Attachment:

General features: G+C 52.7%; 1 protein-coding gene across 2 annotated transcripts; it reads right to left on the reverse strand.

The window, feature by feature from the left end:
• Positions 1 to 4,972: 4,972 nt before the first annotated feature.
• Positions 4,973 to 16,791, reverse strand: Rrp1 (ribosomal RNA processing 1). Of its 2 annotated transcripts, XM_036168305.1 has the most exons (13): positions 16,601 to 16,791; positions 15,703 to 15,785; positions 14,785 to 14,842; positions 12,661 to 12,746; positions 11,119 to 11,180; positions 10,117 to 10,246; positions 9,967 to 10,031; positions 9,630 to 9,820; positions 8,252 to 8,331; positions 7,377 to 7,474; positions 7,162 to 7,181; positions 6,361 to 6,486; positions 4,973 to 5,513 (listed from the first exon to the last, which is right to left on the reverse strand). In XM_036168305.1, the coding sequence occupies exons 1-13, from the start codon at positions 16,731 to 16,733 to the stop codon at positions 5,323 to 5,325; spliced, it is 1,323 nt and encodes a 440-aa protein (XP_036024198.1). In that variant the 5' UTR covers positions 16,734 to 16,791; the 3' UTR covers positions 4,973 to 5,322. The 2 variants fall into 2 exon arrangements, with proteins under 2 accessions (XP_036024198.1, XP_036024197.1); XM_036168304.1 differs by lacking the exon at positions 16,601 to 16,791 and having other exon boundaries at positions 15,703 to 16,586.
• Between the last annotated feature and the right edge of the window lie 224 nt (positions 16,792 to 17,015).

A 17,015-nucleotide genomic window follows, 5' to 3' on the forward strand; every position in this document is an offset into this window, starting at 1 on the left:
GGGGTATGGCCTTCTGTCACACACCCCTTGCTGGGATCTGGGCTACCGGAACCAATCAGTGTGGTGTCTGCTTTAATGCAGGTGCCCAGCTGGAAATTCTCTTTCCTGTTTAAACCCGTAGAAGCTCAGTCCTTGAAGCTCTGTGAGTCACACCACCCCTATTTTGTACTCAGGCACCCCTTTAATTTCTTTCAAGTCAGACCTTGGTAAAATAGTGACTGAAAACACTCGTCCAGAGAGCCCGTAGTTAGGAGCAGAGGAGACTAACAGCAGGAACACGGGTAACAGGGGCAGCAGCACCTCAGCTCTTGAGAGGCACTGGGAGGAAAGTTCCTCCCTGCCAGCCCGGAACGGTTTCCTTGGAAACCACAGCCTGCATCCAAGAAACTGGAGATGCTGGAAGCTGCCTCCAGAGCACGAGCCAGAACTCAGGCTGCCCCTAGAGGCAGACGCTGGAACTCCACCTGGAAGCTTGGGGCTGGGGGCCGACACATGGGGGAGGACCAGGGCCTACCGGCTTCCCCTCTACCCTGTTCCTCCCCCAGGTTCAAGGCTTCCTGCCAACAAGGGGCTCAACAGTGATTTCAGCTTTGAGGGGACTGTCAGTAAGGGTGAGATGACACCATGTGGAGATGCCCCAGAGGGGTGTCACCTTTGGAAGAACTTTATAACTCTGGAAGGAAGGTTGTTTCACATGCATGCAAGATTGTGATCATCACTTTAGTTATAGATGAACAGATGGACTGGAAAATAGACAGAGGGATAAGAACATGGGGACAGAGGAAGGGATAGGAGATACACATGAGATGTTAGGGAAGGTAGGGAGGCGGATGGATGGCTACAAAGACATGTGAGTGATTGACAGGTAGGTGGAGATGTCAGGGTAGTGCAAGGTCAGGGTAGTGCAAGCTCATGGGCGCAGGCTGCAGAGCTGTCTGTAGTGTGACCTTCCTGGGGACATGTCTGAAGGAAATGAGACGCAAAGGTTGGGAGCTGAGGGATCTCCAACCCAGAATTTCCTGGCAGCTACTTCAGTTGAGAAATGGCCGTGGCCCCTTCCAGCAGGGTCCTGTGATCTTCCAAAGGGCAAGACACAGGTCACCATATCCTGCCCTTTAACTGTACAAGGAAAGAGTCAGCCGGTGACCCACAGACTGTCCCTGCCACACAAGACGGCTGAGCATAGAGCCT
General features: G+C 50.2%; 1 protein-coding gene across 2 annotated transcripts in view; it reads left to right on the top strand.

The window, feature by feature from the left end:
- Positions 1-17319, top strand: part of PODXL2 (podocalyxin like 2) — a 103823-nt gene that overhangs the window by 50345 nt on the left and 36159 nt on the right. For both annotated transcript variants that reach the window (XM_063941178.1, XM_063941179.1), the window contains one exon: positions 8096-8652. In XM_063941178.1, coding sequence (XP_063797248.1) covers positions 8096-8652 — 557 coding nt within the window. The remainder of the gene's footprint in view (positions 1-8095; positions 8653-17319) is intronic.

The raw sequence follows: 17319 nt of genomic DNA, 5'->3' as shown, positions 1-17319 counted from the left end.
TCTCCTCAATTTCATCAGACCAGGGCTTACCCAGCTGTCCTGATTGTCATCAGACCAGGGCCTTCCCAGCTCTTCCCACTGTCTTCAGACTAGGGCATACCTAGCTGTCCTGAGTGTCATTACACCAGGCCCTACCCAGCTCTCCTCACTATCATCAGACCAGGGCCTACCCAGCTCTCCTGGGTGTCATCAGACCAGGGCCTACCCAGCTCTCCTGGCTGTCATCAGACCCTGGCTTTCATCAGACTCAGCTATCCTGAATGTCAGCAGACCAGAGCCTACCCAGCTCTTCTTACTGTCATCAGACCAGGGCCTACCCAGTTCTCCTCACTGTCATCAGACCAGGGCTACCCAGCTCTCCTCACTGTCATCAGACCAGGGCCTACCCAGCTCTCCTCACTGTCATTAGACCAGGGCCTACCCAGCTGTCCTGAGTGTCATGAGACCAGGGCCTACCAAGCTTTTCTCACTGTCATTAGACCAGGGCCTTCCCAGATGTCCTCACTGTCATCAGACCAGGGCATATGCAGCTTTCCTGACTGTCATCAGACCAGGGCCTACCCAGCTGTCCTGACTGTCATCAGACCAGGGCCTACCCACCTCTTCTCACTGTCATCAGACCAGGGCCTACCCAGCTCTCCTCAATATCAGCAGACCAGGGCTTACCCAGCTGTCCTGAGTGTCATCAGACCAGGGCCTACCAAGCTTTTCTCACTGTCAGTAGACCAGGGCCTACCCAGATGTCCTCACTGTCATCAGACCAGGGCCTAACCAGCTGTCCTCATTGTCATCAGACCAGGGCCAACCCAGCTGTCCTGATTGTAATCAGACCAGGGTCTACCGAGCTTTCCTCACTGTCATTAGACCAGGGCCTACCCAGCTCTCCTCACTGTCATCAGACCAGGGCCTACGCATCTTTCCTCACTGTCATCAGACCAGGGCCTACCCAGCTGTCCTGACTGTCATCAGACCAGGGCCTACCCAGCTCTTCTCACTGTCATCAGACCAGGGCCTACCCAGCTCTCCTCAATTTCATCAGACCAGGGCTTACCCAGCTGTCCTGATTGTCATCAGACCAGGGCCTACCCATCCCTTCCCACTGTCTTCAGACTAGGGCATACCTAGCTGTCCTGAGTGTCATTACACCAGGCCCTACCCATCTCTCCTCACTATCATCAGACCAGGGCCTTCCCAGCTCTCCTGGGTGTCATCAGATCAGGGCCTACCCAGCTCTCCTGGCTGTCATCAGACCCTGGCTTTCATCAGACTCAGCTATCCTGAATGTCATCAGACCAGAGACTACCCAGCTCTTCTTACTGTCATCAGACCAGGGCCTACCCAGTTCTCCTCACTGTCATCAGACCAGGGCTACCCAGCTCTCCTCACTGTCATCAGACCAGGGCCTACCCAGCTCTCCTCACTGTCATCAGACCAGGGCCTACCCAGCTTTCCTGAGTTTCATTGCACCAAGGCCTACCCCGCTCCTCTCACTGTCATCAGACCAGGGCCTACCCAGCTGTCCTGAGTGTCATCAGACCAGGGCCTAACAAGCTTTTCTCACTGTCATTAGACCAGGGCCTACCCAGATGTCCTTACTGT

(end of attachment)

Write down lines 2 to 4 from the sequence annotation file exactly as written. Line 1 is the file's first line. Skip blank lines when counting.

The window, feature by feature from the left end:
• Positions 1 to 4,972: 4,972 nt before the first annotated feature.
• Positions 4,973 to 16,791, reverse strand: Rrp1 (ribosomal RNA processing 1). Of its 2 annotated transcripts, XM_036168305.1 has the most exons (13): positions 16,601 to 16,791; positions 15,703 to 15,785; positions 14,785 to 14,842; positions 12,661 to 12,746; positions 11,119 to 11,180; positions 10,117 to 10,246; positions 9,967 to 10,031; positions 9,630 to 9,820; positions 8,252 to 8,331; positions 7,377 to 7,474; positions 7,162 to 7,181; positions 6,361 to 6,486; positions 4,973 to 5,513 (listed from the first exon to the last, which is right to left on the reverse strand). In XM_036168305.1, the coding sequence occupies exons 1-13, from the start codon at positions 16,731 to 16,733 to the stop codon at positions 5,323 to 5,325; spliced, it is 1,323 nt and encodes a 440-aa protein (XP_036024198.1). In that variant the 5' UTR covers positions 16,734 to 16,791; the 3' UTR covers positions 4,973 to 5,322. The 2 variants fall into 2 exon arrangements, with proteins under 2 accessions (XP_036024198.1, XP_036024197.1); XM_036168304.1 differs by lacking the exon at positions 16,601 to 16,791 and having other exon boundaries at positions 15,703 to 16,586.